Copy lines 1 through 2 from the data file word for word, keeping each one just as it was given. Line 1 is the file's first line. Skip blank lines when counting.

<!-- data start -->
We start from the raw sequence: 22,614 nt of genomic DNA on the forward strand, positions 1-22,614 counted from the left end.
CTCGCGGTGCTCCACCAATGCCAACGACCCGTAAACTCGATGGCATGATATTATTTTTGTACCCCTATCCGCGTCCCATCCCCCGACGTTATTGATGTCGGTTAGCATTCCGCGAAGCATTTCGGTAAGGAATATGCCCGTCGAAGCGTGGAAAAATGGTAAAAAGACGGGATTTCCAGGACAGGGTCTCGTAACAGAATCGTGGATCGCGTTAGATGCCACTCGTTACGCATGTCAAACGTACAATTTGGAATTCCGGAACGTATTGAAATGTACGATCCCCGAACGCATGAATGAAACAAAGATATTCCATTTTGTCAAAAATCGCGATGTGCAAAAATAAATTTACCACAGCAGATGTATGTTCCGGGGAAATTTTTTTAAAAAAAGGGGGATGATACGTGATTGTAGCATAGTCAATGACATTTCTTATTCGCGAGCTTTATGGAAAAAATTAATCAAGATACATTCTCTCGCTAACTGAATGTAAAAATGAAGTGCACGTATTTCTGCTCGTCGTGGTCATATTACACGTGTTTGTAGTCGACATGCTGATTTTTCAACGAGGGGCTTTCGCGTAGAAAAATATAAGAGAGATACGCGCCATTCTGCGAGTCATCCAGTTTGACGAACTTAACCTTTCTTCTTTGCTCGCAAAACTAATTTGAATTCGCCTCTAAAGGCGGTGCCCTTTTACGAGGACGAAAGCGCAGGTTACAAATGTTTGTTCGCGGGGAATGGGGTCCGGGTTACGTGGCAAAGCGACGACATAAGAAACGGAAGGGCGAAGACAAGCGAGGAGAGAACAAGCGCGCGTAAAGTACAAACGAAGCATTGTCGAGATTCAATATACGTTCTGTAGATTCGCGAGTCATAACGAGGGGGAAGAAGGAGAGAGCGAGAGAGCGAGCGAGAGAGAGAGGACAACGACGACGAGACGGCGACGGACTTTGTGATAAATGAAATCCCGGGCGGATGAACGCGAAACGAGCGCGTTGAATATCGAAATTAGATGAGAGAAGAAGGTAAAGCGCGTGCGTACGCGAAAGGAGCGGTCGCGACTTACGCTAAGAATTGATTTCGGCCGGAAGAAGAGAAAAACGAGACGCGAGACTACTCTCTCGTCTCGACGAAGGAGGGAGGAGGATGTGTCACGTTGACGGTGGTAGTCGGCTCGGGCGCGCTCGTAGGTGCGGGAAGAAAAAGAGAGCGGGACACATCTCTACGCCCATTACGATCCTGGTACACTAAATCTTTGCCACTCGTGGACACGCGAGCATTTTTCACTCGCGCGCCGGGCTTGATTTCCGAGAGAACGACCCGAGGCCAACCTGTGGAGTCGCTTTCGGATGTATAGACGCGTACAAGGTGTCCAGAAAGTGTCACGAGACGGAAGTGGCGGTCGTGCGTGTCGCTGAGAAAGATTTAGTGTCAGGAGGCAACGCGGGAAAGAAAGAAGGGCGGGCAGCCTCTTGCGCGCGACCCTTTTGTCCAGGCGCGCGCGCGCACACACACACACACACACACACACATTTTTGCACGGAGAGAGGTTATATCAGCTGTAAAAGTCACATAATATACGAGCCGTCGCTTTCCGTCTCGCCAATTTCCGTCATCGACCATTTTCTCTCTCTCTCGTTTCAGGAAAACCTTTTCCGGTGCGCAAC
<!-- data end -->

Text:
We start from the raw sequence: 22,614 nt of genomic DNA on the forward strand, positions 1-22,614 counted from the left end.
CTCGCGGTGCTCCACCAATGCCAACGACCCGTAAACTCGATGGCATGATATTATTTTTGTACCCCTATCCGCGTCCCATCCCCCGACGTTATTGATGTCGGTTAGCATTCCGCGAAGCATTTCGGTAAGGAATATGCCCGTCGAAGCGTGGAAAAATGGTAAAAAGACGGGATTTCCAGGACAGGGTCTCGTAACAGAATCGTGGATCGCGTTAGATGCCACTCGTTACGCATGTCAAACGTACAATTTGGAATTCCGGAACGTATTGAAATGTACGATCCCCGAACGCATGAATGAAACAAAGATATTCCATTTTGTCAAAAATCGCGATGTGCAAAAATAAATTTACCACAGCAGATGTATGTTCCGGGGAAATTTTTTTAAAAAAAGGGGGATGATACGTGATTGTAGCATAGTCAATGACATTTCTTATTCGCGAGCTTTATGGAAAAAATTAATCAAGATACATTCTCTCGCTAACTGAATGTAAAAATGAAGTGCACGTATTTCTGCTCGTCGTGGTCATATTACACGTGTTTGTAGTCGACATGCTGATTTTTCAACGAGGGGCTTTCGCGTAGAAAAATATAAGAGAGATACGCGCCATTCTGCGAGTCATCCAGTTTGACGAACTTAACCTTTCTTCTTTGCTCGCAAAACTAATTTGAATTCGCCTCTAAAGGCGGTGCCCTTTTACGAGGACGAAAGCGCAGGTTACAAATGTTTGTTCGCGGGGAATGGGGTCCGGGTTACGTGGCAAAGCGACGACATAAGAAACGGAAGGGCGAAGACAAGCGAGGAGAGAACAAGCGCGCGTAAAGTACAAACGAAGCATTGTCGAGATTCAATATACGTTCTGTAGATTCGCGAGTCATAACGAGGGGGAAGAAGGAGAGAGCGAGAGAGCGAGCGAGAGAGAGAGGACAACGACGACGAGACGGCGACGGACTTTGTGATAAATGAAATCCCGGGCGGATGAACGCGAAACGAGCGCGTTGAATATCGAAATTAGATGAGAGAAGAAGGTAAAGCGCGTGCGTACGCGAAAGGAGCGGTCGCGACTTACGCTAAGAATTGATTTCGGCCGGAAGAAGAGAAAAACGAGACGCGAGACTACTCTCTCGTCTCGACGAAGGAGGGAGGAGGATGTGTCACGTTGACGGTGGTAGTCGGCTCGGGCGCGCTCGTAGGTGCGGGAAGAAAAAGAGAGCGGGACACATCTCTACGCCCATTACGATCCTGGTACACTAAATCTTTGCCACTCGTGGACACGCGAGCATTTTTCACTCGCGCGCCGGGCTTGATTTCCGAGAGAACGACCCGAGGCCAACCTGTGGAGTCGCTTTCGGATGTATAGACGCGTACAAGGTGTCCAGAAAGTGTCACGAGACGGAAGTGGCGGTCGTGCGTGTCGCTGAGAAAGATTTAGTGTCAGGAGGCAACGCGGGAAAGAAAGAAGGGCGGGCAGCCTCTTGCGCGCGACCCTTTTGTCCAGGCGCGCGCGCGCACACACACACACACACACACACACATTTTTGCACGGAGAGAGGTTATATCAGCTGTAAAAGTCACATAATATACGAGCCGTCGCTTTCCGTCTCGCCAATTTCCGTCATCGACCATTTTCTCTCTCTCTCGTTTCAGGAAAACCTTTTCCGGTGCGCAAC